With more than 200 steel grades available, OEMs have the opportunity to utilize various grades throughout a vehicle. This allows automakers to use the right grade in the right application for exceptional occupant protection, crash energy management and durability. Knowing that AHSS is the fastest growing material in automotive applications, the steel industry continues to work closely with its customers to develop innovative grades and manufacturing technologies to provide tailored solutions for each application throughout the vehicle.

Do you know how much high-strength steel is in your vehicle? Let us know in the comments – we’d love to chat!

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The Auto Industry’s High-Strength Diet Plan

Today’s vehicles are getting lighter, as we’ve documented in a previous blog post. A practice beginning on the heels of the Oil Crisis of the 1970s, the automotive industry continues to look to lightweighting to increase the fuel efficiency of its vehicles. As the most sustainable automotive material, steel is no stranger to reducing greenhouse gas emissions – even when the world isn’t looking – and the steel industry continues to work hand-in-hand with the automotive industry to accelerate innovation in performance, value and sustainability.

Since regulations will continue to tighten for the foreseeable future, lightweighting is here to stay, meaning automotive material choices will continue to dominate the conversation. What other benefits does lightweighting with high-strength steel provide consumers outside of consuming less fuel? We’re glad you asked. Vehicle lightweighting enhances the overall driving experience in a variety of ways and the use of high-strength steel often accentuates those benefits.

A vehicle’s center of gravity is also called the center of mass. Every object has one, including us humans. Merriam-Webster defines it as “the point at which the entire weight of a body may be considered as concentrated so that if supported at this point the body would remain in equilibrium in any position.” If you need a clear picture, let’s have the high-strength steel-intensive Lexus LC 500 show us:

Lexus LC 500 balancing


When vehicle mass is changed, such as when an advanced high-strength steel (AHSS) or ultra high-strength steel (UHSS) component replaces a part made from another material, the center of gravity changes. This gives engineers another tool to improve the vehicle – the ability to put the vehicle’s center of gravity in an area better-suited to the needs of its customers. This results in improved dynamic performance, giving the vehicle more stability and greater handling.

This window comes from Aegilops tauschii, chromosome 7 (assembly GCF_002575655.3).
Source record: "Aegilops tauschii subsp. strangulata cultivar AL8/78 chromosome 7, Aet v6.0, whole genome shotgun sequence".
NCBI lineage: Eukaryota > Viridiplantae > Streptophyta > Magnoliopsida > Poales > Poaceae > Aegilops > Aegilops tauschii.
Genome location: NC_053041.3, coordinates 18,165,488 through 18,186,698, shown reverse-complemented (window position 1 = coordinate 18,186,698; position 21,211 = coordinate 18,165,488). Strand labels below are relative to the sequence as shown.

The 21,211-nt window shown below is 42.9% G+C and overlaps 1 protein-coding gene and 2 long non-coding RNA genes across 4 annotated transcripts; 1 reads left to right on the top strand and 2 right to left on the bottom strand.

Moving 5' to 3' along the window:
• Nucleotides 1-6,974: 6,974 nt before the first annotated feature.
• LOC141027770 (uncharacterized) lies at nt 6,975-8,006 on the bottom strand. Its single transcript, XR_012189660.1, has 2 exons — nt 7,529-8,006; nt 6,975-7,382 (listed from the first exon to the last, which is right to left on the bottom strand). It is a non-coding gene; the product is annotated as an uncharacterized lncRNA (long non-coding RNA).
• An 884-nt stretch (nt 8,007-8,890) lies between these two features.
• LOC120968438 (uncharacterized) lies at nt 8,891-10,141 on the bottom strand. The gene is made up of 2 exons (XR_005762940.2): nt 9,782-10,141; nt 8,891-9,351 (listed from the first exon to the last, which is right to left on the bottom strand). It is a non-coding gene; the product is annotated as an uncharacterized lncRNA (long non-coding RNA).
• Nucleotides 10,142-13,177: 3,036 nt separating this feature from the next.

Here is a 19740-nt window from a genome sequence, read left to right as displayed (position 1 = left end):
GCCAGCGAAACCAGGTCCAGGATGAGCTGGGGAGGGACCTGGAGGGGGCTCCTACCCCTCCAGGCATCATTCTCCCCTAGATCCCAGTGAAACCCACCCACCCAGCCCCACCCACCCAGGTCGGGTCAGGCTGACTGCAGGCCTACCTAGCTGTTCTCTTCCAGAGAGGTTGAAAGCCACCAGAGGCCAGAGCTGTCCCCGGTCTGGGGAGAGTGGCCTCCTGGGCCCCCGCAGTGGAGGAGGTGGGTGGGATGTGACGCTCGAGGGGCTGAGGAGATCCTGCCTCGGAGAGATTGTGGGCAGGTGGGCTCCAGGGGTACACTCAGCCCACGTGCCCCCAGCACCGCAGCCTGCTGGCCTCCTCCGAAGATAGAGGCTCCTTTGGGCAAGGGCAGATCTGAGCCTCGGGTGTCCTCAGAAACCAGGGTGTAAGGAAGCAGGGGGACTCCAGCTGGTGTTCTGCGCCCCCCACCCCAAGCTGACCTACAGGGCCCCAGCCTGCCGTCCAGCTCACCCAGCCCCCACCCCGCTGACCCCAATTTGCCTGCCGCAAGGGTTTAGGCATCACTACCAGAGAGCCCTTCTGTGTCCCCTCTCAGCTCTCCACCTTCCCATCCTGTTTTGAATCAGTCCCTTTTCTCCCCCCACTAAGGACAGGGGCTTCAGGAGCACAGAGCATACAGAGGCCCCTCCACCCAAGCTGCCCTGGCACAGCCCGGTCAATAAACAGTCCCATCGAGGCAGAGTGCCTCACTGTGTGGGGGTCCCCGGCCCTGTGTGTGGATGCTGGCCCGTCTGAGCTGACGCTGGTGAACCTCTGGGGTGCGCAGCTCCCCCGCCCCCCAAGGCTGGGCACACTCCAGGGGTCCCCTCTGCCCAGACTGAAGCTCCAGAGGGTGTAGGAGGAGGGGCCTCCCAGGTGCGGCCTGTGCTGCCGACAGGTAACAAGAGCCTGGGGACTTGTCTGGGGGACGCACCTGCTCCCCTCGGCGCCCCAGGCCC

Stopping and starting are also improved through a lighter-weight vehicle. You don’t need to be a physics major to know a Chevrolet Bolt will likely have a shorter braking distance than a Chrysler Pacifica, regardless of lightweighting achieved with steel. Though this example is much more pronounced (they are in different segments, of course), it demonstrates how a vehicle with more mass will need more stopping distance. The same goes for acceleration as well. A lighter vehicle will generally move quicker and be more agile.

The use of high-strength steels can also increase visibility! Automakers won’t be making windshields out of high-strength steel anytime soon, but as industry safety standards become more precise and account for a wider variety of crash types, the passenger cage is coming under the microscope. By using more AHSS and UHSS in a vehicle’s pillars, engineers can reduce the pillar size while maintaining or even increasing their performance and crashworthiness. This gives the driver a broader range of peripheral vision and more peace of mind driving on the highway.  More visibility and stronger materials, combined with a shorter braking distance, equals a safer vehicle overall. Take a look at how the 2016 Volvo XC90, winner of the Automotive Excellence Award at Great Designs in Steel 2017, envelops the vehicle’s passengers in high-strength steels and puts the strongest steel grades in the pillars:

Volvo XC90 BIW

The safety features don’t stop there! You may have heard of automatic braking, blind zone alerts or lane departure warnings. These features have prevented countless accidents already and will play a larger role in automakers’ future safety offerings.